Player Salaries: Achieving Transparency

      Transparency. This is the word that defines the lack of hidden agenda and conditions, accompanied by the availability of full information required for collaboration, cooperation, and collective decision making. It was also the word used by former Ember CEO, Jonathan Pan, when describing the core values of his North American Challenger team, Ember, who recently disbanded after a devastating 1-3 lost to TDK in North Challenger Series Semi-Finals. Although Ember fell short of their goals, there was one thing they did that took the Esports scene by surprise. They were the first team to publish their players salaries. This was an ambitious move, but this was the first step to creating a fair player market place, and Ember wanted to set an example and lead the charge,  or as Jonathan Pan states, we made a dent — a small dent but a dent nonetheless” when speaking about his former team. There was a lot of controversy surrounding this bold move, But I believe this is admirable and here is why.

      League of Legends professionals invest a lot of time and hard work into this game. It’s not abnormal for them to clock in fourteen hours of practice a day. This also doesn’t include League related events like fan meets, promotional events and etc., these players eat, sleep, and dream League of Legends, but too many of these players are simply not being paid enough. These players are not working your average nine to five job and yet you will find plenty of underpaid players. This is where releasing their salaries to the public come to play.

      Let us first look at your average League of Legends professional team. A professional team’s primary source of income is generated by endorsement deals from major endemic brands such as HyperX, Razor, Logitech, etc. The team also receives a stipend from Riot Games, which is also a good portion of their income. With the growth of Esports in the past few years, several non-endemic brands have entered the scene such as Redbull, HTC, Nissan, Draft Kings, just to name a few. The teams who are fortunate enough to secure these sponsors were of course the more successful teams in the scene, and they are ones with significantly larger marketing budgets.

      These teams use that extra income to branch out into different games, such as CS:GO, Heroes of the Storm, etc. Now, as a team owner I can see the reason to branch out to other games, it creates a brand and sets up the team to scale, however, you must be mindful to compensate your players fairly since there are the reasons for your success in the first place.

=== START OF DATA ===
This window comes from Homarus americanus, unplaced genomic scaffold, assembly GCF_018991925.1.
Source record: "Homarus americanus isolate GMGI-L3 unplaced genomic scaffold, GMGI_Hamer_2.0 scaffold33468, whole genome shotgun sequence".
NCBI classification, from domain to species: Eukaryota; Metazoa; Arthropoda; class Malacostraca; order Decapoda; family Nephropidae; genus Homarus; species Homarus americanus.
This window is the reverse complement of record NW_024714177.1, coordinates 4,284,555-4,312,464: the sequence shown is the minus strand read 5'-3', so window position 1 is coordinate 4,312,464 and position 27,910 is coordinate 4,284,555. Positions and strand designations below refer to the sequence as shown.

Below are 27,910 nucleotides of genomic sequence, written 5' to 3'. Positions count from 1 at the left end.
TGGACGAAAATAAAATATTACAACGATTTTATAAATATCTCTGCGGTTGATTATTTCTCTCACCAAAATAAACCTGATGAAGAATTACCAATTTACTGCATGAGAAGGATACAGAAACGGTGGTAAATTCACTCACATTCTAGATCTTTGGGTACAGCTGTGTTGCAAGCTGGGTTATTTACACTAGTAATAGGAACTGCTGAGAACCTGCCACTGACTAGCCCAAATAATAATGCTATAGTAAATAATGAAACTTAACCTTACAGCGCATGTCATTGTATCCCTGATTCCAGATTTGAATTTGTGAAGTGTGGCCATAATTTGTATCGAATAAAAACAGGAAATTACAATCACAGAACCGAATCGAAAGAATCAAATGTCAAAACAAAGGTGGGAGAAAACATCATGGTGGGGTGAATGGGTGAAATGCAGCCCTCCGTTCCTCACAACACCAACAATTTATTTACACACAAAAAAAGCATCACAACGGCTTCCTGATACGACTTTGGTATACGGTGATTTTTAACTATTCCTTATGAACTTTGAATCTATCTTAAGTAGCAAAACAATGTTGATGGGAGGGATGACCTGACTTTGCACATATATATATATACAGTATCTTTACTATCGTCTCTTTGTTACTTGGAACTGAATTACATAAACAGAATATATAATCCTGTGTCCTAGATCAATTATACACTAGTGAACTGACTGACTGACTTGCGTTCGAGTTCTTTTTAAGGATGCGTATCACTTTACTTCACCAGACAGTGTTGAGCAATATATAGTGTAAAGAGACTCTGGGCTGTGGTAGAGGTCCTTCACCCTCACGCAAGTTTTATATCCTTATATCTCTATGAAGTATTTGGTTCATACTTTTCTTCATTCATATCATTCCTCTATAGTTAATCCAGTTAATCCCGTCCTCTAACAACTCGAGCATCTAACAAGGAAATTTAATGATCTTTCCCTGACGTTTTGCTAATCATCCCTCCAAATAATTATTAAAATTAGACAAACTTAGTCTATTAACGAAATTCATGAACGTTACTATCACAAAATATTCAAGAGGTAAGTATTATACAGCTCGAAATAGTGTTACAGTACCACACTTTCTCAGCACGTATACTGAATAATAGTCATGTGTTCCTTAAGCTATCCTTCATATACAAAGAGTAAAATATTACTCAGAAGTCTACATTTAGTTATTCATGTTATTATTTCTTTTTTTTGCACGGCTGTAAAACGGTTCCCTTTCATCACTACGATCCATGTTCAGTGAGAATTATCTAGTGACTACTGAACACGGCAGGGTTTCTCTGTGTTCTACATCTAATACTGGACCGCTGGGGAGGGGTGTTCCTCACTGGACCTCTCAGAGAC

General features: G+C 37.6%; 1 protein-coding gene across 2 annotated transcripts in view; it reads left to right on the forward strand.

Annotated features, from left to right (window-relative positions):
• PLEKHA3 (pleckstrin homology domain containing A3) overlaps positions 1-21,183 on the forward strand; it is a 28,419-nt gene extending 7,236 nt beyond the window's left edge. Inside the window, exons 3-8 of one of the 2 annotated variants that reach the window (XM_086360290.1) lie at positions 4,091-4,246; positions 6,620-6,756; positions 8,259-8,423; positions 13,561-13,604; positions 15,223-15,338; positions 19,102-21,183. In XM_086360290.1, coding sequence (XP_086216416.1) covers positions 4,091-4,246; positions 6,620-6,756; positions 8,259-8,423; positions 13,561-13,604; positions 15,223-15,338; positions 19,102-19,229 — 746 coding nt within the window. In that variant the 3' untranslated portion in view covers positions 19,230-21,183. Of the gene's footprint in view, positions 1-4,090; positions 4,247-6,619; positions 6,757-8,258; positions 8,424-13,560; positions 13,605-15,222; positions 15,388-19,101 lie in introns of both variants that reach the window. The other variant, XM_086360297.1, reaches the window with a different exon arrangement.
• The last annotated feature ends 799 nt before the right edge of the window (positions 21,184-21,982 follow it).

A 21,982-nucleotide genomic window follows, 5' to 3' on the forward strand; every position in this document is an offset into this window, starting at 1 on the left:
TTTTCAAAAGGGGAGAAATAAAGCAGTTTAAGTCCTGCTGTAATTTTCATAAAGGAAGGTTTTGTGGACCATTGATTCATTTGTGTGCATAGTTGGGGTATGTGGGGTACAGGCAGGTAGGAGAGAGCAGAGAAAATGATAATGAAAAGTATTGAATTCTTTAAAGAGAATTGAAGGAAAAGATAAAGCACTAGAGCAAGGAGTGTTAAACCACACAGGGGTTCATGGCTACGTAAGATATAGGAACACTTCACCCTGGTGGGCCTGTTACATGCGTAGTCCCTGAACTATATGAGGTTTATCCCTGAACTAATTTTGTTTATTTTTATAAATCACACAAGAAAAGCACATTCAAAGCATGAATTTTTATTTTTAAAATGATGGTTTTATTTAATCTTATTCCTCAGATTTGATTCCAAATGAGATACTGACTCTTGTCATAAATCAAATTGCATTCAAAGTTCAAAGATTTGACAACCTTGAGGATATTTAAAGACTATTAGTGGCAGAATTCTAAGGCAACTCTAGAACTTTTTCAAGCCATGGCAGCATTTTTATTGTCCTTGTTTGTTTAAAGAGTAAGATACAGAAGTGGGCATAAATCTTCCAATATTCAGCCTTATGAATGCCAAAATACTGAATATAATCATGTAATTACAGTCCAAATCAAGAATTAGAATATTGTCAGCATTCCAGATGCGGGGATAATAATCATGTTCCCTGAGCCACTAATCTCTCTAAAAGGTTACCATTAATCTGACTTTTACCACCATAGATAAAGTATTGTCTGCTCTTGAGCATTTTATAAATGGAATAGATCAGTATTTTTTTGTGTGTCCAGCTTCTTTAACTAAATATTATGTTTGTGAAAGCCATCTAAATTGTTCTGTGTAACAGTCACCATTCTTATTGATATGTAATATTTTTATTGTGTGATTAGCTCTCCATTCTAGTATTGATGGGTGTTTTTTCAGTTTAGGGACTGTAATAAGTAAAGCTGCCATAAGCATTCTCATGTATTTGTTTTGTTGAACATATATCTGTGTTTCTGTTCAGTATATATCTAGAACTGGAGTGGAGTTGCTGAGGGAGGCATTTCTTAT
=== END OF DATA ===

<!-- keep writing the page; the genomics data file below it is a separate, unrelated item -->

Now, if we want to make Esports a legitimate career path we must set the right tone for salaries in order to create a sustainable model. The salaries that Ember released were quite ridiculous, and unsustainable for new a challenger team. The player salaries were heavily inflated when compared to other player salaries. Let’s take a team like North America’s very own Team Solo Mid. TSM has a successful track record in many games other than League of Legends. They also have a large fan base if you haven’t noticed the “TSM TSM TSM” chants when they are on stage. They are a premier team and love them or hate them, no one can doubt their success. This team can afford to compensate there players fairly and manage to maintain their large fan base to make a return on their investment.

      You see, publishing player salaries isn’t for us, the fans, it’s for the players. By publishing salaries this would create competition amongst the players due to the fact that there will be much more benefits becoming one of the top players in the scene, which can then push players to perform at a higher level. This is common in traditional professional sports where your salary is a good indicator on your value comparative to your skill and experience. I think Ember had the right idea and sets the tone for Esports as a whole, but the way they executed their actions are questionable and may affect how publishing salaries for players in the future. Overall, I think it’s a good idea to publish salaries in order for professional gamers to be compensated fairly, in such a short lived career.


Featured Image provided by LoL Esports


Written by Eddie Salce

Edited by Williaf


 

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